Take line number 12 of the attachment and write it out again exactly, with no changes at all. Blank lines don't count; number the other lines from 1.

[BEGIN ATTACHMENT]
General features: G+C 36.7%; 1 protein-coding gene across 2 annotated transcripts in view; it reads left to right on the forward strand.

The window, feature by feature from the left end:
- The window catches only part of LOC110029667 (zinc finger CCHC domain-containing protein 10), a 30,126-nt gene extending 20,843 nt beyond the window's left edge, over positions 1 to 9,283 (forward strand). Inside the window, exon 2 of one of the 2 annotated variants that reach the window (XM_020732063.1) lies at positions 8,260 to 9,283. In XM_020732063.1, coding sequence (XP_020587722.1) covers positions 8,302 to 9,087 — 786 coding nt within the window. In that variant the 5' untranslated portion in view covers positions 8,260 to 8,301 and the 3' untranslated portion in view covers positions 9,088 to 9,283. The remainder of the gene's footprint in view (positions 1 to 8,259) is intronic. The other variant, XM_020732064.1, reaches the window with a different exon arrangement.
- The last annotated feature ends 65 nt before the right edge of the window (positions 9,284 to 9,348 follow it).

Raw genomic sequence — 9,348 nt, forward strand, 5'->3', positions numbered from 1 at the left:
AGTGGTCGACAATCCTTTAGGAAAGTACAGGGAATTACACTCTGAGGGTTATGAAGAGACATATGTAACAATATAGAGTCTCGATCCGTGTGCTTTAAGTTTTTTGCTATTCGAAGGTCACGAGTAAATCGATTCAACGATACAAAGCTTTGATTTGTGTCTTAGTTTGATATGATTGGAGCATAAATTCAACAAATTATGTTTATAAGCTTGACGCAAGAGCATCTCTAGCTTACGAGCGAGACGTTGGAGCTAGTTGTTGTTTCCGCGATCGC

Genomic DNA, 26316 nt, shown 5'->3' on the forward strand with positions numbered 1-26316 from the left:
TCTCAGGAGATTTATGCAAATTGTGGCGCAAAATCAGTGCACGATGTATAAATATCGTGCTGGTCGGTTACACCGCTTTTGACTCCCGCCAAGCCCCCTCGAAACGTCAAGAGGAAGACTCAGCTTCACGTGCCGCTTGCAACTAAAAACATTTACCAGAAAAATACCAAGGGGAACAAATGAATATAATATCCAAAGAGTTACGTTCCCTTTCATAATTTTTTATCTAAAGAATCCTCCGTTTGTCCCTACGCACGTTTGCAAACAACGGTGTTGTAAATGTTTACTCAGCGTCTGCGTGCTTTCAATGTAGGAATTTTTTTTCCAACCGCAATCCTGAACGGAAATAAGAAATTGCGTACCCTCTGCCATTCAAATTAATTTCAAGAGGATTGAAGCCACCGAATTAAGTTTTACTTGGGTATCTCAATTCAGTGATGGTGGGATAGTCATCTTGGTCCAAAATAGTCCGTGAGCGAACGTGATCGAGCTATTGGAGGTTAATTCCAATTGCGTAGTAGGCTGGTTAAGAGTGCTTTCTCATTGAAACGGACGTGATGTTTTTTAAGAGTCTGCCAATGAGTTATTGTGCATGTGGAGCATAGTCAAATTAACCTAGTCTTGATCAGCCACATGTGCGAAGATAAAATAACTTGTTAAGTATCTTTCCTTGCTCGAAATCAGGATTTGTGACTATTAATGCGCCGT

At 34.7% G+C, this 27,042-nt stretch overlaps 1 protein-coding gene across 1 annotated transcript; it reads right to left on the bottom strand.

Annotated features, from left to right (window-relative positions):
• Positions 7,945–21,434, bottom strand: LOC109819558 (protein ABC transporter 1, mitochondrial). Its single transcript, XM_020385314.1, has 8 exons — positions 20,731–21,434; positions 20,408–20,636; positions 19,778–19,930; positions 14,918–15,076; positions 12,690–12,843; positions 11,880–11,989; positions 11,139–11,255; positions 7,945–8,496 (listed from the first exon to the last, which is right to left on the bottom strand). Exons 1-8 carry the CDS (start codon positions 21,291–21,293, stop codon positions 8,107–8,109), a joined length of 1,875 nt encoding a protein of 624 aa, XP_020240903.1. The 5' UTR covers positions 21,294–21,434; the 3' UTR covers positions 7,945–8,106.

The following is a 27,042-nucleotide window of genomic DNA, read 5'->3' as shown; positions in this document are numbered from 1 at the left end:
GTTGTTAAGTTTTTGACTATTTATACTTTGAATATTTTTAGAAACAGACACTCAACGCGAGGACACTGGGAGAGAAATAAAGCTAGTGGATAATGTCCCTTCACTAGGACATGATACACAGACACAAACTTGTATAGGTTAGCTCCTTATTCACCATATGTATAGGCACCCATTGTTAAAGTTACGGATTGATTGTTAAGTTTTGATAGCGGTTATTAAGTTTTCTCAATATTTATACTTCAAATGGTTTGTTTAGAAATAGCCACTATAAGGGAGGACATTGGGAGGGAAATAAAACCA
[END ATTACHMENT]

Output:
The following is a 27,042-nucleotide window of genomic DNA, read 5'->3' as shown; positions in this document are numbered from 1 at the left end: